This show is 18 minutes long and can be played below on this page or subscribe via iTunes or via the tool of your choice using this feed.

Listen to previous episodes here. You can can download this Mp3 file directly from here.

Thanks to Break the Bans for the music, licensed using Creative Commons.

To Improve Minnesota Broadband, Look to Lessons of Electrification

Steve Downer is the Associate Executive Director of the Minnesota Municipal Utilities Association, MMUA, and he previously served on the Blandin Foundation Strategy Board. He offered these thoughts on page 4 of the "The Resource" [pdf] from January 2013 and has allowed us to reprint them below.

According to online reports, House Commerce Chairman Joe Atkins has listed his top 10 issues for his Committee in 2013. Included on the list, at No. 4, is Telecommunications and Broadband Law Update. As municipal involvement has been a hot-button topic over the years, this should be of interest to municipal utilities.

The idea of re-writing state telecom law was a priority of the Ventura administration but, even with agreement among various parties that state law was antiquated the discussion never gained much steam, largely because the telecom companies decided the law was just fine after all. Efforts have been made over the years to remove or reduce the super-majority referendum requirement to build a municipal telephone exchange, but have withered in the face of vociferous opposition.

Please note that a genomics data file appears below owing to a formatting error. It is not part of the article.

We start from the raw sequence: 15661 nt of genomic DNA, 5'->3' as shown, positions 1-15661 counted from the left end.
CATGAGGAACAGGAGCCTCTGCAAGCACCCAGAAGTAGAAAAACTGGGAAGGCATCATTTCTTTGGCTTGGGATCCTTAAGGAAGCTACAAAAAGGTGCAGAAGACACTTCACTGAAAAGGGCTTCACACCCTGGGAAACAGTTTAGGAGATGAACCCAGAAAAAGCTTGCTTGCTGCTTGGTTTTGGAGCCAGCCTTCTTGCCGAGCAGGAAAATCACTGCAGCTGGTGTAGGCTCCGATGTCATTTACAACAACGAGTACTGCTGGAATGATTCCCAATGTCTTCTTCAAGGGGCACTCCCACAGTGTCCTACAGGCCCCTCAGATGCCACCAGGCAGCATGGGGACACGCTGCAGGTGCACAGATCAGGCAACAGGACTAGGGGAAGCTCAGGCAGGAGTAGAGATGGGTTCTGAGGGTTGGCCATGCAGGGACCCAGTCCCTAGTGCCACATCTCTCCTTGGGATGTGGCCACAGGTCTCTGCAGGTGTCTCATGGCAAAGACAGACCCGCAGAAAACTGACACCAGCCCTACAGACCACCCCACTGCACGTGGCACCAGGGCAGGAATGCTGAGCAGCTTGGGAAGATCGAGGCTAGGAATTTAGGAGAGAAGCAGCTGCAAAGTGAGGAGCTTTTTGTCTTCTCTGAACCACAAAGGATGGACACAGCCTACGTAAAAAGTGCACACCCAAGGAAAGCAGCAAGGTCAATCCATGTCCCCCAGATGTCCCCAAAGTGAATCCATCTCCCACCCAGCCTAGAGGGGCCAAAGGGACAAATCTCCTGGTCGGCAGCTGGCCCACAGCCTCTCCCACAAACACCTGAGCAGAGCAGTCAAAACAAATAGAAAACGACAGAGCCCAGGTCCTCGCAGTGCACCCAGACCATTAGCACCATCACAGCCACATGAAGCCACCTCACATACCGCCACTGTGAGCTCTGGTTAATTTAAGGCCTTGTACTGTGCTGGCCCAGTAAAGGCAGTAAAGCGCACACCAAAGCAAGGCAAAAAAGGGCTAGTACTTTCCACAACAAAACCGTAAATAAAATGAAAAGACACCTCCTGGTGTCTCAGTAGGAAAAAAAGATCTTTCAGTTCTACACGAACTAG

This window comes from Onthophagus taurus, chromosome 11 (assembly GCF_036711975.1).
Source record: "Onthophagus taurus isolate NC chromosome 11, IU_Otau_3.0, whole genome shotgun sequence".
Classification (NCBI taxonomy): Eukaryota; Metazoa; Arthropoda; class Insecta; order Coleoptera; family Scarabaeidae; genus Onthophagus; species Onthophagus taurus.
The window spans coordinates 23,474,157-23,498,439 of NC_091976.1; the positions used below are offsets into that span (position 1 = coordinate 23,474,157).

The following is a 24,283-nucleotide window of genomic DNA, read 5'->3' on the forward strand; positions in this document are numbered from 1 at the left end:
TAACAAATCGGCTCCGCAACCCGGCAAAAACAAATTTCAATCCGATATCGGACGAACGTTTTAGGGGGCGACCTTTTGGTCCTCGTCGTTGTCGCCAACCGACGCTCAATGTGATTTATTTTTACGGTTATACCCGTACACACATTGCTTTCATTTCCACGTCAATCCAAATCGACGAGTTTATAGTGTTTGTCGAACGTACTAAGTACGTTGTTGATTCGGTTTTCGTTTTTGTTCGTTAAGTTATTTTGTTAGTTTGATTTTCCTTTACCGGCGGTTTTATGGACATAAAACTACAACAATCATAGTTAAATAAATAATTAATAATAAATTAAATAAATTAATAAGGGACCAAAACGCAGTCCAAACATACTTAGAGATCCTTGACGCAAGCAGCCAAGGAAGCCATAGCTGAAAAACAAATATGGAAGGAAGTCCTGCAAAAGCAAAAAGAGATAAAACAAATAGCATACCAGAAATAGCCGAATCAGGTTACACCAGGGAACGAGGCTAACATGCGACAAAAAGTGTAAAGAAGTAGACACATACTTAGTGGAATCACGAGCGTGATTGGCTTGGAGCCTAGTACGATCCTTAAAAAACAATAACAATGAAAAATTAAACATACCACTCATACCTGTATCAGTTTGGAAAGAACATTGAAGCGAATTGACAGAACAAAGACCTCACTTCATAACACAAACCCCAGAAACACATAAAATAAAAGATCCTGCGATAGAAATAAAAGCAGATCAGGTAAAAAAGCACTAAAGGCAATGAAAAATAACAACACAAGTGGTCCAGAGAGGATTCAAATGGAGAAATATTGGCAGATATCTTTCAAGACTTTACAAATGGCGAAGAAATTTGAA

On the other hand, efforts to further restrict municipal provision of broadband service, a concern in recent legislative sessions, have also languished. So, what does Chairman Atkins have in mind?

Perhaps local interests, working through organizations like MMUA, could suggest the state needs to be more open to partnerships and local government projects, if it is ever to reach its broadband goals.